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if $n>k>1$ be postive integer,show that

$$S_{k}(n)=\dfrac{1}{n^k}\sum_{j_{1}=1}^{n}\sum_{j_{2}=1}^{n}\cdots\sum_{j_{k}=1}^{n}\gcd(j_{1},j_{2},\cdots,j_{k})\le\dfrac{\zeta(k-1)}{\zeta(k)} \tag{1}$$

where $\zeta(s)=\sum_{n=1}^{+\infty}\dfrac{1}{n^s},s>1$

I have known this $S_{2}(n)$some approximation reslut,such as following $$ \begin{align} S_{2}(n)&=\frac{1}{n^2}\sum_{i=1}^n\sum_{j=1}^n\gcd(i,j) \\ &= \frac{1}{n^2}\sum_{g=1}^n\sum_{i\le\lfloor n/g\rfloor}\sum_{\substack{j\le\lfloor n/g\rfloor\\(i,j)=1}} g \\ &= \frac{1}{n^2}\sum_{g=1}^n g\left(-1+2\sum_{i=1}^{\lfloor n/g\rfloor} \varphi(i)\right) \\ &= -\frac{n(n+1)}{2n^2}+\frac{2}{n}\sum_{g=1}^n \frac{g}{n}\sum_{i=1}^{\lfloor n/g\rfloor} \varphi(i) \end{align}$$ Write $$ f(x) = \frac{1}{x}\sum_{i\le x}\varphi(i) = \frac{3x}{\pi^2}+E(x) \\ E(x) = o(\log x) $$ (see Eric Naslund's exposition) then $$ \begin{align} S_{2}(n) &= -\frac{1}{2}-\frac{1}{2n}+\frac{2}{n}\sum_{g=1}^{n}f(n/g) \\ &= -\frac{1}{2}-\frac{1}{2n}+\frac{6}{\pi^2}\sum_{g=1}^{n}\frac{1}{g}+\frac{2}{n}\sum_{g=1}^n E(n/g) \\ &= \frac{6}{\pi^2}\log n+\frac{6\gamma}{\pi^2}-\frac{1}{2}+C+o(1) \\ &= \frac{6}{\pi^2}\log n + C' + o(1) \end{align} $$ where the constant $C$ arises from $$ E(x) = o(\log x) \\ \left|\frac{2}{n}\sum_{g=1}^n E(n/g)\right|< \frac{C}{n}\sum_{g=1}^n\log(n/g)=C\left(\log n - \frac{\log n!}{n}\right)=C+o(1) $$ by Stirling's approximation. Calculations suggest $C=0.39344\cdots, C'=0.24434\cdots$. also see:2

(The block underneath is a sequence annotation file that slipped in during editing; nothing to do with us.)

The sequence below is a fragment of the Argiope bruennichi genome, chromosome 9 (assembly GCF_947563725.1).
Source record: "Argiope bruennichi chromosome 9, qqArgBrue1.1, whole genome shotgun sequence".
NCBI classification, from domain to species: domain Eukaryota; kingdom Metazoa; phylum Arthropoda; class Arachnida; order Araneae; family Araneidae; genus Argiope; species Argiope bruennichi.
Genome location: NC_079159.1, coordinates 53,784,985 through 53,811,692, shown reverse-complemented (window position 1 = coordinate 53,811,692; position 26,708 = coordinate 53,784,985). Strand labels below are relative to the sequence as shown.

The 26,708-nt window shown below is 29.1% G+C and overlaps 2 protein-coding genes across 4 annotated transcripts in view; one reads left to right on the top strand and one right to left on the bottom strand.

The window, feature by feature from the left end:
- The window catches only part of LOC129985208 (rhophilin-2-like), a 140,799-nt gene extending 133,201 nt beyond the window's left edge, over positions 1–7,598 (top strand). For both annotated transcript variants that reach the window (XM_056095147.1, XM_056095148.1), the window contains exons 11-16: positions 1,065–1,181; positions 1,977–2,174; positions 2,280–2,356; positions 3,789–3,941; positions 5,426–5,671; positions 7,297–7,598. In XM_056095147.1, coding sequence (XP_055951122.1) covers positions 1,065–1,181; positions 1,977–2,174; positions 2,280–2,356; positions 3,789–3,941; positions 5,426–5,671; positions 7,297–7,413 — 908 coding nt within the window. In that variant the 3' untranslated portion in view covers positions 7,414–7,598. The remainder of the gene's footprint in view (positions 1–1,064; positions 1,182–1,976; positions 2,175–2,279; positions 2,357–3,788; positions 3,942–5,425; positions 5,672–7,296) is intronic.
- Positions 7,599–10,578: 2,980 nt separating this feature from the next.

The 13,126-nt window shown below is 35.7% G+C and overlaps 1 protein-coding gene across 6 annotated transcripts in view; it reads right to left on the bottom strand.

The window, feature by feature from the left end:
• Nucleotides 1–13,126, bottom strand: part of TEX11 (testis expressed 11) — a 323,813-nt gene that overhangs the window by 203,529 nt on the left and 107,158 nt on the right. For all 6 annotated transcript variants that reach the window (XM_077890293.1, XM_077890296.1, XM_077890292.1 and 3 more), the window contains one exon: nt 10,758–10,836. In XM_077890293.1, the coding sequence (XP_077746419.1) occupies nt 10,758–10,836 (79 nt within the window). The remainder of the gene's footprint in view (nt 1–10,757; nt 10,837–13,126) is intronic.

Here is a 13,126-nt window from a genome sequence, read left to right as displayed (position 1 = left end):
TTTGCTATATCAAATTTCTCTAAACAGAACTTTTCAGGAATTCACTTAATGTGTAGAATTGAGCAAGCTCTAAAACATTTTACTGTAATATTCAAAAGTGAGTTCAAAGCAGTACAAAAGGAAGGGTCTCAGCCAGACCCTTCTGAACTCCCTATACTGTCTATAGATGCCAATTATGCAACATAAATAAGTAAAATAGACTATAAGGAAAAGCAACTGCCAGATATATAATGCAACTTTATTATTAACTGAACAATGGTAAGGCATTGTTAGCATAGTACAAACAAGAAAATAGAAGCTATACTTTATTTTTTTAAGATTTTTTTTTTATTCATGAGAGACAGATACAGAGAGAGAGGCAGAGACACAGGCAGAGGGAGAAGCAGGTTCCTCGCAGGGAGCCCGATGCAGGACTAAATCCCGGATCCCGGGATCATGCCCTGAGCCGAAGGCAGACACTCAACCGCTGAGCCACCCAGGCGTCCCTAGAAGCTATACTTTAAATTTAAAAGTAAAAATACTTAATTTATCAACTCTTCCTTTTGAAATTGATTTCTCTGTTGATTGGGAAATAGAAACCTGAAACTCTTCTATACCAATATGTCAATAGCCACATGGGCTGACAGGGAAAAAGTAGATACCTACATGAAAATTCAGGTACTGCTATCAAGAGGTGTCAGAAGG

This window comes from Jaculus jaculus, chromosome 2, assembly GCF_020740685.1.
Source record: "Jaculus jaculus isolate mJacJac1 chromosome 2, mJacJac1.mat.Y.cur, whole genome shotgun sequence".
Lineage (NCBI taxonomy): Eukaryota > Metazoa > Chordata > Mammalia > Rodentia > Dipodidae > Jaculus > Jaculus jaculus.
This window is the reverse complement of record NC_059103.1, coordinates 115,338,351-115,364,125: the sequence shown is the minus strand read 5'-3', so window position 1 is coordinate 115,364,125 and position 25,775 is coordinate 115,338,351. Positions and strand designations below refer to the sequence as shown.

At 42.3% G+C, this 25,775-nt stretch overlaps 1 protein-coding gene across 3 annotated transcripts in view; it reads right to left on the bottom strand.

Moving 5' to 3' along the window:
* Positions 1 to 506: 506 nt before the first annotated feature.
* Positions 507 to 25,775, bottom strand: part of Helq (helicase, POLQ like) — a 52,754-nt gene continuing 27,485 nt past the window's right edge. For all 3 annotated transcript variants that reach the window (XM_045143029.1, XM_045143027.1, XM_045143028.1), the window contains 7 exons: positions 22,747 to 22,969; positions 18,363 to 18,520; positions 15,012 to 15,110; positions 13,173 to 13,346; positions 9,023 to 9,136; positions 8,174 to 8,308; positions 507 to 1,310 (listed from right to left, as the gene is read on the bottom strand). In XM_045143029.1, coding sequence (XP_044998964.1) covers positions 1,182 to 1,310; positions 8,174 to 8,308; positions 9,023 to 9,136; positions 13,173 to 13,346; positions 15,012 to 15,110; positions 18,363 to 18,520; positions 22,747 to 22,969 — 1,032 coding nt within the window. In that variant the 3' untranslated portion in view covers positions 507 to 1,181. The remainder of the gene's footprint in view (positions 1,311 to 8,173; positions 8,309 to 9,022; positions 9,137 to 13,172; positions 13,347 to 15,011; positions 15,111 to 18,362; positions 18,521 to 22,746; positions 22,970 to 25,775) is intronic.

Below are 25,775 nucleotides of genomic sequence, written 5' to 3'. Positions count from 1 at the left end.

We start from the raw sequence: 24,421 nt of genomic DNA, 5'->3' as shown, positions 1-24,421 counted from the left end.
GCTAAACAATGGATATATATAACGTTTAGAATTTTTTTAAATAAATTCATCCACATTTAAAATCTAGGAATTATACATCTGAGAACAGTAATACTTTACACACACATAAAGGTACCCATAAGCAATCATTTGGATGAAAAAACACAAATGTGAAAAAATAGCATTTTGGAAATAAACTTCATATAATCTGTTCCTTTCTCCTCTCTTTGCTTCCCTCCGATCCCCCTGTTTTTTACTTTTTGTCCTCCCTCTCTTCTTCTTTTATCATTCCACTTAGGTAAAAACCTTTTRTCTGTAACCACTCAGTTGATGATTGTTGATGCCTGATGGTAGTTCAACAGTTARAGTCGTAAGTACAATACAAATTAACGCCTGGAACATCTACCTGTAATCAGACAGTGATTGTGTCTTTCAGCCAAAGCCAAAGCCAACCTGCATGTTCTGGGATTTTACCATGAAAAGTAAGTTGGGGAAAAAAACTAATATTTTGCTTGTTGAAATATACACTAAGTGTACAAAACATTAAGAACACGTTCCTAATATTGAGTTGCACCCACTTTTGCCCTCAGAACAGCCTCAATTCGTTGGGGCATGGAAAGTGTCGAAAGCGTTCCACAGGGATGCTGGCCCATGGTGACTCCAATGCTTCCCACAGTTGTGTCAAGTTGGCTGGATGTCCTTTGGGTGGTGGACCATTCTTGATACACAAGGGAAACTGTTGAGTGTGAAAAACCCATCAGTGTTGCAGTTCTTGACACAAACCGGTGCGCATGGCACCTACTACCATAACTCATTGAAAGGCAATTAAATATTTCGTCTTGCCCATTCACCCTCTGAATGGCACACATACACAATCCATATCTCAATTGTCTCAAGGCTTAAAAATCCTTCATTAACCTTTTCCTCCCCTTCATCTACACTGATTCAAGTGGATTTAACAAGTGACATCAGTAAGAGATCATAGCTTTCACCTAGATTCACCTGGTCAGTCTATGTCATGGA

But for $(1)$inequality, there exist some reslut?or anyone can help prove,Thanks

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    $\begingroup$ Just use $n=\sum_{d|n} \phi(d)$ and exchange sums. The inequality drops at once. $\endgroup$
    – Lucia
    Apr 22, 2020 at 3:45
  • $\begingroup$ Thanks, exchange the sums maybe is not easy to prove?Thanks $\endgroup$
    – math110
    Apr 22, 2020 at 3:48
  • $\begingroup$ No, it is easy to prove. Try, and throw out all that you wrote about the case k=2. And this doesn't seem like a research level problem -- where does it come from? $\endgroup$
    – Lucia
    Apr 22, 2020 at 3:55
  • $\begingroup$ oh,I don't understand,can you post your answer,Thanks,this problem is from web $\endgroup$
    – math110
    Apr 22, 2020 at 4:23

1 Answer 1

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Following Lucia's hint, we have that $$S_k(n)=\frac{1}{n^k}\sum_{d=1}^\infty\phi(d)\left\lfloor\frac{n}{d}\right\rfloor^k \leq\sum_{d=1}^\infty\frac{\phi(d)}{d^k} =\frac{\zeta(k-1)}{\zeta(k)}.$$

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  • $\begingroup$ Thanks,the last $=$ why? $\endgroup$
    – math110
    Apr 23, 2020 at 6:42
  • 1
    $\begingroup$ This is a standard fact about the Riemann zeta function. Look at the Euler product. $\endgroup$ Apr 23, 2020 at 10:53

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